The problem with barring felons from buying guns is that almost every felon knows someone who isn’t necessarily a law-abiding citizen but is someone who just hasn’t been caught at anything serious. While we make it illegal for the felon to buy the gun himself, he can easily send a buddy of his into a store to buy a gun for him. It’s not difficult.

Then, to top it off, there’s not even significant penalties for doing it, apparently.

Some Georgia lawmakers want to change that.

You don’t have to pull the trigger to face prison time. At least, that’s what some lawmakers are hoping to get on the books.

Meg Heap, the Chatham County District Attorney, State Rep. Jesse Petrea, R- Savannah, and Alderman Julian Miller, District 4, met outside the Chatham County Courthouse Thursday afternoon to discuss an amendment to the Straw Purchase Law they are hoping to pass.

The statute targets people who buy guns “knowingly and intentionally” for a convicted felon or first time offender on probation. The current charge is a misdemeanor, but legislators are pushing for a harsher punishment.

“All the other crimes, if you commit an armed robbery, and you were charged also with possession of a firearm by commission of a felony, that’s a five year sentence. We want it to equal all the other charges involving firearms,” said Heap.

 

The bill seeks to level a five-year sentence on straw buyers, which they believe will bring the punishment on par with many of the crimes being committed with these illegally purchased guns.

The question is, will it work?

Well, these folks aren’t deluded enough to think it’ll make everything all better and make all the bad people go away. Good for them.

Instead, they see it as just one layer in an overall strategy to combat gun violence. I don’t think that’ll make a damn bit of difference, but they’re not exactly creating new laws and turning previously law-abiding people into criminals, so I’m not going to lose too much sleep over it.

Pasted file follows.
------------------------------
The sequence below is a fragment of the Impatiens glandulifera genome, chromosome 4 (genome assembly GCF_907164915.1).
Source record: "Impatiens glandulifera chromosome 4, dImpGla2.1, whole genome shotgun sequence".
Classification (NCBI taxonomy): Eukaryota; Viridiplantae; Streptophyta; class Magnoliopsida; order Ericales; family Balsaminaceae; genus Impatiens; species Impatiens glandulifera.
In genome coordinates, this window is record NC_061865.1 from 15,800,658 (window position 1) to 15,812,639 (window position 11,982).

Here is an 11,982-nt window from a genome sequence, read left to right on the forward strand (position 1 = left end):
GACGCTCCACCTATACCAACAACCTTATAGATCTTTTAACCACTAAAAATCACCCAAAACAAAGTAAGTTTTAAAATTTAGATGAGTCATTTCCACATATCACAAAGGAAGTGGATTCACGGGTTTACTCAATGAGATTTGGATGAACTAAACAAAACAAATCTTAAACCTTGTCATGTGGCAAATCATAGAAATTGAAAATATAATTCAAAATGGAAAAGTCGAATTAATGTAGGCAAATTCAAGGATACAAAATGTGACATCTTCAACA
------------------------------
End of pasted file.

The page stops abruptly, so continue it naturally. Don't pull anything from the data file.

The problem is that they’re still looking primarily at guns as an evil rather than making any effort to combat the roots of violence in our communities. Take those out of play, and there are no straw buyers in the first place. People aren’t looking to get guns for illegal activities.

Well, not as many, anyway.

Meanwhile, more severe punishment sounds good, but I’m not sure these folks understand the subcultures we’re dealing with. Most of the problem goes from subcultures that view prison time as a rite of passage, something prestigious. Doing time means status.

It’s entirely possible that rather than reducing straw buys as intended, it actually makes it easier to find someone to buy a gun. The greater the risks, the greater the reward. In this case, status in the neighborhood. If you get caught and do time? No big. You’ve done time now. You’re someone in the neighborhood.

Yes, you take them out of circulation for a while and make them ineligible to be straw buyers, but someone will take their place. Either way, the violence will remain.

It’ll always be there until you deal with the roots.